Aboriginal and Torres Strait Islander Partnerships Minister Curtis Pitt has welcomed legal proceedings against a company alleged to have coerced Indigenous consumers in Far North Queensland.

The Australian Competition & Consumer Commission (ACCC) is prosecuting Excite Mobile Pty Ltd in the Federal Court for false and misleading conduct and unconscionable conduct in providing mobile phone services.

Excite Mobile is also alleged to have used undue coercion in attempts to obtain payment for mobile phone services.

Mr Pitt said some residents in the Aboriginal community of Yarrabah, south of Cairns, have been subject to coercive sales tactics from door-to-door sales people and telemarketers.

“There is an ongoing issue with high pressure door-to-door sales tactics in Yarrabah,” Mr Pitt said.

“It’s not uncommon for people to be coerced into signing up for goods and services at vastly inflated prices, and for mobile phone plans where they can’t even get coverage.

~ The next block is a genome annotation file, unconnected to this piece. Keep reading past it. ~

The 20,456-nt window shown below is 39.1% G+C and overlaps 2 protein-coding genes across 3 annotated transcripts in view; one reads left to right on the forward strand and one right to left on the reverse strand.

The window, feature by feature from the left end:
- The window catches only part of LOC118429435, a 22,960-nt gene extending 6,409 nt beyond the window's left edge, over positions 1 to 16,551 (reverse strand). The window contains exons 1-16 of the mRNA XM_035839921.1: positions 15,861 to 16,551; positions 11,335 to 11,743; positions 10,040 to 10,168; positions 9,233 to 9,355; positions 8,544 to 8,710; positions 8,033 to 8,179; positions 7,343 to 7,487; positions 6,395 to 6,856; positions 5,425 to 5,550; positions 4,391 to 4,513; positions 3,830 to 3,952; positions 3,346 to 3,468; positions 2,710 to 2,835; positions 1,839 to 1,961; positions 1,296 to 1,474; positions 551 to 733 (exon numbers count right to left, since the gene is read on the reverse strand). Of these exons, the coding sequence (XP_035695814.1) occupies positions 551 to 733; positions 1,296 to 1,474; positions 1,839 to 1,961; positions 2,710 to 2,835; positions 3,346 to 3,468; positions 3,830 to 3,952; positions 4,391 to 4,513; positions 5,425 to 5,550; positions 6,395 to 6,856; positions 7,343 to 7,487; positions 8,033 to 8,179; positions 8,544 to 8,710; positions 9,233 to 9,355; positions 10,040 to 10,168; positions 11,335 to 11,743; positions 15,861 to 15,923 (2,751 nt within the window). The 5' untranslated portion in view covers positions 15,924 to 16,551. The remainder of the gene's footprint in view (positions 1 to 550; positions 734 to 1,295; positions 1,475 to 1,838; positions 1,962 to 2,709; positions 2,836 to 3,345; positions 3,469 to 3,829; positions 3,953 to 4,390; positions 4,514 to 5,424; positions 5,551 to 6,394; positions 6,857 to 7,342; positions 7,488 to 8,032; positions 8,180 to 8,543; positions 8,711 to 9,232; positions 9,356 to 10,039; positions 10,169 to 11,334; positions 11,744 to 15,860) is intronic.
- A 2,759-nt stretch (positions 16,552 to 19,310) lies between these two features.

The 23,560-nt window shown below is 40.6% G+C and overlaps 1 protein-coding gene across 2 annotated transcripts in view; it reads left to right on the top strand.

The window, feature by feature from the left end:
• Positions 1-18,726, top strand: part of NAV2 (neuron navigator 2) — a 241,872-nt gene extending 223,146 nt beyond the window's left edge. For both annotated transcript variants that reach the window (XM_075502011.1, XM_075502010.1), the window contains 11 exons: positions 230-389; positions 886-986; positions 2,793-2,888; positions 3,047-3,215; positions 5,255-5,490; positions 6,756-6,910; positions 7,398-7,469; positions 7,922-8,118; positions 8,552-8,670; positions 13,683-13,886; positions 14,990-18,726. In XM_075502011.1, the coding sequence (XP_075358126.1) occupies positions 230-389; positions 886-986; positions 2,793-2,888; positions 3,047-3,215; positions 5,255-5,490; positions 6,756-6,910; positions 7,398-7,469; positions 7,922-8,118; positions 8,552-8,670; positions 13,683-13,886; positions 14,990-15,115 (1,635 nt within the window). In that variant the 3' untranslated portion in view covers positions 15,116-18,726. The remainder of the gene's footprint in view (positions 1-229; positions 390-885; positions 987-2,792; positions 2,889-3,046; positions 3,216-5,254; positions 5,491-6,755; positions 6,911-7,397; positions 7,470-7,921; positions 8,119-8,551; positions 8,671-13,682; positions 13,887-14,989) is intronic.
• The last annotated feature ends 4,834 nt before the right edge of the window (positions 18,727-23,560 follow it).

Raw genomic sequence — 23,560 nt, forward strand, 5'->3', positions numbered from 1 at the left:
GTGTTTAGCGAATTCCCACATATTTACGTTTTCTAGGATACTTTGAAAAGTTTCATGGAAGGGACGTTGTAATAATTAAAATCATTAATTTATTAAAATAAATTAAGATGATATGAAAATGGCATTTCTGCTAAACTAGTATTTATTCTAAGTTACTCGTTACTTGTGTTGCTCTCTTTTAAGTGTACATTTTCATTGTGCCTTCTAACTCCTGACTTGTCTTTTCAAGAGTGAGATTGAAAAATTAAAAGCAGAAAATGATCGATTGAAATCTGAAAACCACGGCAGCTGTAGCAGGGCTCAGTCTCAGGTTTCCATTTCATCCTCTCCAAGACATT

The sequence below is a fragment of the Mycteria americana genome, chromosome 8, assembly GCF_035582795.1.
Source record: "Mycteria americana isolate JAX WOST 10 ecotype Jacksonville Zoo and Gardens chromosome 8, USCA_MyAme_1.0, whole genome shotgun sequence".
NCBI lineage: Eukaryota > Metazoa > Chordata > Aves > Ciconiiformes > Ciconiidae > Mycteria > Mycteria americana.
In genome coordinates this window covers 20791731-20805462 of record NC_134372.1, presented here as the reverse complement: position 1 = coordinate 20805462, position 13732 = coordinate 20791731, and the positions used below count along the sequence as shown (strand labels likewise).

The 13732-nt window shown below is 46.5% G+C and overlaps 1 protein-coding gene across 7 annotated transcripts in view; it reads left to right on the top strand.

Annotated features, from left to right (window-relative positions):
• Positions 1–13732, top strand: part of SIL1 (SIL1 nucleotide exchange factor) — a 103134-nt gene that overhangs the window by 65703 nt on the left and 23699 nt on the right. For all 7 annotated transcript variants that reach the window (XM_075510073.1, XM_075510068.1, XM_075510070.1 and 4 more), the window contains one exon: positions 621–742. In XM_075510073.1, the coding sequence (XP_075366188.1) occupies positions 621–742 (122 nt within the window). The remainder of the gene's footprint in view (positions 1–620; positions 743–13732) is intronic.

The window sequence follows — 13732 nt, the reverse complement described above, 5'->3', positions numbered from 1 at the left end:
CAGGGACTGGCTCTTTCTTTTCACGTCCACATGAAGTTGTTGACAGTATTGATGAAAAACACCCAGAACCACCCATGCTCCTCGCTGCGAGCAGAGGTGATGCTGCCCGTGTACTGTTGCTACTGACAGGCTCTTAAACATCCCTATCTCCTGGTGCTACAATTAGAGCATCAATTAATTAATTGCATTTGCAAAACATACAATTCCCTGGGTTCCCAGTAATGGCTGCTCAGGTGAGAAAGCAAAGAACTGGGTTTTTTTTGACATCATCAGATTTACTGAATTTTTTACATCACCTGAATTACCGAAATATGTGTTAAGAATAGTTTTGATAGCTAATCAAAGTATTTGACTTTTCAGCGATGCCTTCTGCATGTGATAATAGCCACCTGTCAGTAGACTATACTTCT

“Although it has close proximity to Cairns, Yarrabah is still isolated in terms of transport, which makes its residents particularly vulnerable to these tactics.

“Yarrabah residents, like those in other Indigenous communities, face disadvantages as consumers.

“These include geographic isolation, lack of choice and competition, and restricted access to services.

“The Queensland Government is committed to protecting Indigenous consumers.

“That’s why this week I launched a short film which better arms Indigenous people to protect their consumer rights.

“This scenario-based two-minute film, Do you know your consumer rights?, has been developed by the Office of Fair Trading.

“It provides advice around issues like buying faulty items, buying items that don’t last a reasonable amount of time and what to do when approached by door-to-door traders.

“The film also provides information about consumer guarantee and refund rights, while encouraging consumers to contact the Office of Fair Trading in the event of a dispute.

“It’s all about ensuring Indigenous Queenslanders don’t get fleeced, coerced or bullied by unscrupulous operators.

“Indigenous people should be aware that they can say no, and anyone facing high pressure sales tactics should contact the Office of Fair Trading.”